Dragon Ball Z: Resurrection 'F'

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Dragon Ball Z: Resurrection 'F'
DBZ THE MOVIE NO. 15.png
Japanese release poster
JapaneseドラゴンボールZ 復活の「Fエフ
HepburnDoragon Bōru Zetto: Fukkatsu no 'Efu'
Directed byTadayoshi Yamamuro
Produced by
  • Norihiro Hayashida
  • Rioko Tominaga
Screenplay byAkira Toriyama
Based onDragon Ball
by Akira Toriyama
Starringsee below
Music byNorihito Sumitomo
CinematographyYosuke Motoki
Edited byShinichi Fukumitsu
Production
company
Distributed by
Release date
  • April 18, 2015 (2015-04-18) (Japan)[1]
Running time
94 minutes[2][3]
CountryJapan
LanguageJapanese
Budget$5 million[4]
Box office¥7.9 billion[5]
$64.8 million[6][7][8]

Dragon Ball Z: Resurrection 'F' (Japanese: ドラゴンボールZ 復活の「Fエフ, Hepburn: Doragon Bōru Zetto: Fukkatsu no 'Efu') is a 2015 Japanese animated science fantasy martial arts film, the nineteenth movie based on the Dragon Ball series, and the fifteenth to carry the Dragon Ball Z branding, released theatrically on April 18. It is the first Japanese film to be screened in IMAX 3D and receive screenings at 4DX theaters.

Resurrection 'F' is the second film in the franchise to be personally supervised by series creator Akira Toriyama and serves as a direct sequel to 2013's Battle of Gods. As such, Resurrection 'F was officially considered to be part of the Dragon Ball canon. The film's plot depicts the return of the villain Frieza, who after his resurrection via the eponymous Dragon Balls, goes into extensive training so that he can exact his revenge on the Saiyans.

The film received a worldwide release, both in Japan and through international dubbed versions. Funimation's English dub of the film received a limited release in North American theaters between August 4 through August 13, 2015. Madman Entertainment released the film in Australian theaters on August 6, where it ran through until August 19, 2015. Manga Entertainment acquired the rights for the release in the United Kingdom in September 2015. The film received generally favorable reviews, with critics praising the quality of animation and the fast-paced action sequences, while criticizing the plot.

The film was later adapted into the second story arc of Dragon Ball Super, with the addition of extra scenes and subplots set before its events.

Plot[edit]

The alien Sorbet, commander of the remnants of Frieza's military, travels to Earth where the Pilaf Gang are forced to collect and use the magical Dragon Balls to summon the wish-granting eternal dragon Shenron to resurrect Frieza. However, due to Frieza having been killed when Future Trunks chopped him up with his sword, he is revived in many pieces which Sorbet's minions manage to reassemble using their advanced technology. Once restored and back in command of his forces, Frieza abuses some of his minions and plots revenge against the Super Saiyans. Upon learning that Goku has grown far more powerful over time, Frieza postpones the invasion so he can train himself for the first time.

Jaco the Galactic Patrolman travels to Earth to warn Bulma that Frieza is approaching and with Goku and Vegeta away training with Whis on the Beerus' planet, Gohan, Piccolo, Krillin, Master Roshi, Tien Shinhan and Jaco assemble to resist Frieza's conquest and they fight and defeat thousands of his soldiers. Having greatly increased his power as the result of his training, Frieza overwhelms the warriors but Bulma is successful in making contact with Whis, notifying Goku and Vegeta of Frieza's return. The Saiyans return to Earth, rescue their allies, and face Frieza while Whis and Beerus watch on. Goku fights Frieza first and quickly gains the advantage but the latter deduces that he is holding back, so the two foes agree to fight at full power. Goku transforms into a new godly Super Saiyan form with a glowing blue hair and aura (later dubbed Super Saiyan Blue) and Frieza assumes his new gold-plated form, which he dubs Golden Frieza. Although Frieza initially gains the upper hand, Goku soon realize that Frieza's energy drains quickly due to his lack of experience with the golden form.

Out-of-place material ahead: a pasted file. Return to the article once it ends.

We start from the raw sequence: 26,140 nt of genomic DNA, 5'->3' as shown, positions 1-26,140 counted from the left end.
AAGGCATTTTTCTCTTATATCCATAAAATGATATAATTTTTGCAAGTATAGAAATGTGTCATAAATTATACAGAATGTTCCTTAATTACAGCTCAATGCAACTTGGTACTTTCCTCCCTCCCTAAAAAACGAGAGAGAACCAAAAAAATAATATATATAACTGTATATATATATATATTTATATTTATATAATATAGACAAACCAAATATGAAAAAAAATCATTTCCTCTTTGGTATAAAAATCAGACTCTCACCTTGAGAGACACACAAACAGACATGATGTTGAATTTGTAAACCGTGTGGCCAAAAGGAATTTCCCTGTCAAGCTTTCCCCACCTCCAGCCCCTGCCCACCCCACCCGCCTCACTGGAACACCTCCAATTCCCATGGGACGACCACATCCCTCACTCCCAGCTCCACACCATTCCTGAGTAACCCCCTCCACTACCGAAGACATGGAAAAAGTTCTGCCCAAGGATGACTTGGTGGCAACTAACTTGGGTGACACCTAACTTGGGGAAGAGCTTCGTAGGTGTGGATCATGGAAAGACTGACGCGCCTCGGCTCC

Goku eventually bests Frieza in battle and gives him an opportunity to leave Earth, but is blasted in the chest by Sorbet's raygun when his guard is lowered. Frieza stands over the incapacitated Goku, and offers Vegeta a chance to kill him in order to become his second-in-command. Vegeta refuses, transforms into Super Saiyan Blue, and attacks Frieza. When Krillin attempts to revive Goku with a healing Senzu bean, Frieza attacks him, but Vegeta deflects the energy blast which subsequently kills Sorbet. Vegeta dominates Frieza who is humiliated and proceeds to launch a surprise energy blast into the Earth, completely destroying it and subsequently killing Vegeta. Goku, Beerus, and the others are shielded by Whis and left floating in space on a small patch of earth where they lament on the loss. Whis remarks that he has the ability to reverse time up to three minutes and, after doing so, Goku quickly kills Frieza with a Kamehameha wave; much to Vegeta's anger.

In the aftermath, Goku and Vegeta discuss the assertion by Whis that, if the two of them were to properly learn to work together, opponents like Frieza would be defeated much easier. Vegeta scoffs and indicates that he would rather die and Goku humorously agrees. Vegeta remarks that it is about time they finally agree on something. In a post-credits scene, Frieza returns to Hell, and to his dismay, is welcomed back.

Voice cast[edit]

Character[a] Japanese voice actor[9] English voice actor[9]
Goku Masako Nozawa Sean Schemmel
Vegeta Ryō Horikawa Christopher R. Sabat
Frieza Ryūsei Nakao Christopher Ayres
Gohan Masako Nozawa Kyle Hebert
Piccolo Toshio Furukawa Christopher R. Sabat
Krillin Mayumi Tanaka Sonny Strait
Master Roshi Masaharu Satō Mike McFarland
Tien Hikaru Midorikawa John Burgmeier
Jaco Natsuki Hanae Todd Haberkorn
Beerus Kōichi Yamadera Jason Douglas
Whis Masakazu Morita Ian Sinclair
Bulma Hiromi Tsuru Monica Rial
Future Trunks Takeshi Kusao Eric Vale
Videl Yuko Minaguchi Kara Edwards
Dr. Briefs Ryōichi Tanaka Mark Stoddard
A18 Miki Itō Meredith McCoy
Shenron Ryūzaburō Ōtomo Christopher R. Sabat
Sorbet Shirō Saitō Jeremy Schwartz
Tagoma Kazuya Nakai Micah Solusod
Shisami Tetsu Inada Brad Venable
Pilaf Shigeru Chiba Chuck Huber